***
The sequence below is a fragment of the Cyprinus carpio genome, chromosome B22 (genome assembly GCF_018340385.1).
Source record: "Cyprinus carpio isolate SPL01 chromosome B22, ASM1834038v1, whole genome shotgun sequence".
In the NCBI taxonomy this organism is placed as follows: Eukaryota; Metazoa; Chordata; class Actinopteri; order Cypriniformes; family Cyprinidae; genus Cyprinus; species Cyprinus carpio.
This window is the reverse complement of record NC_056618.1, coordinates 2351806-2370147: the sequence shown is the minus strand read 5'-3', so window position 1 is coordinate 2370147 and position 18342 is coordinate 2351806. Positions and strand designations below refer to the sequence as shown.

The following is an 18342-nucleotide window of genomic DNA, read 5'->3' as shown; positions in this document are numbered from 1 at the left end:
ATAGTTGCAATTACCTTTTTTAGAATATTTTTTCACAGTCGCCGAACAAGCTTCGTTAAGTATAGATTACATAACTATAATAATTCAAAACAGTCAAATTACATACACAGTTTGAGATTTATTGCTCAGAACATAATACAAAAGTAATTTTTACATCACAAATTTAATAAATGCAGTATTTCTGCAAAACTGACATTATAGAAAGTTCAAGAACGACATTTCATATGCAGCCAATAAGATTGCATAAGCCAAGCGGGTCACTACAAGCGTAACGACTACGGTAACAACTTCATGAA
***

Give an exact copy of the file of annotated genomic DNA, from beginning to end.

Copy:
The sequence below is a fragment of the Cyprinus carpio genome, chromosome B22 (genome assembly GCF_018340385.1).
Source record: "Cyprinus carpio isolate SPL01 chromosome B22, ASM1834038v1, whole genome shotgun sequence".
In the NCBI taxonomy this organism is placed as follows: Eukaryota; Metazoa; Chordata; class Actinopteri; order Cypriniformes; family Cyprinidae; genus Cyprinus; species Cyprinus carpio.
This window is the reverse complement of record NC_056618.1, coordinates 2351806-2370147: the sequence shown is the minus strand read 5'-3', so window position 1 is coordinate 2370147 and position 18342 is coordinate 2351806. Positions and strand designations below refer to the sequence as shown.

The following is an 18342-nucleotide window of genomic DNA, read 5'->3' as shown; positions in this document are numbered from 1 at the left end:
ATAGTTGCAATTACCTTTTTTAGAATATTTTTTCACAGTCGCCGAACAAGCTTCGTTAAGTATAGATTACATAACTATAATAATTCAAAACAGTCAAATTACATACACAGTTTGAGATTTATTGCTCAGAACATAATACAAAAGTAATTTTTACATCACAAATTTAATAAATGCAGTATTTCTGCAAAACTGACATTATAGAAAGTTCAAGAACGACATTTCATATGCAGCCAATAAGATTGCATAAGCCAAGCGGGTCACTACAAGCGTAACGACTACGGTAACAACTTCATGAA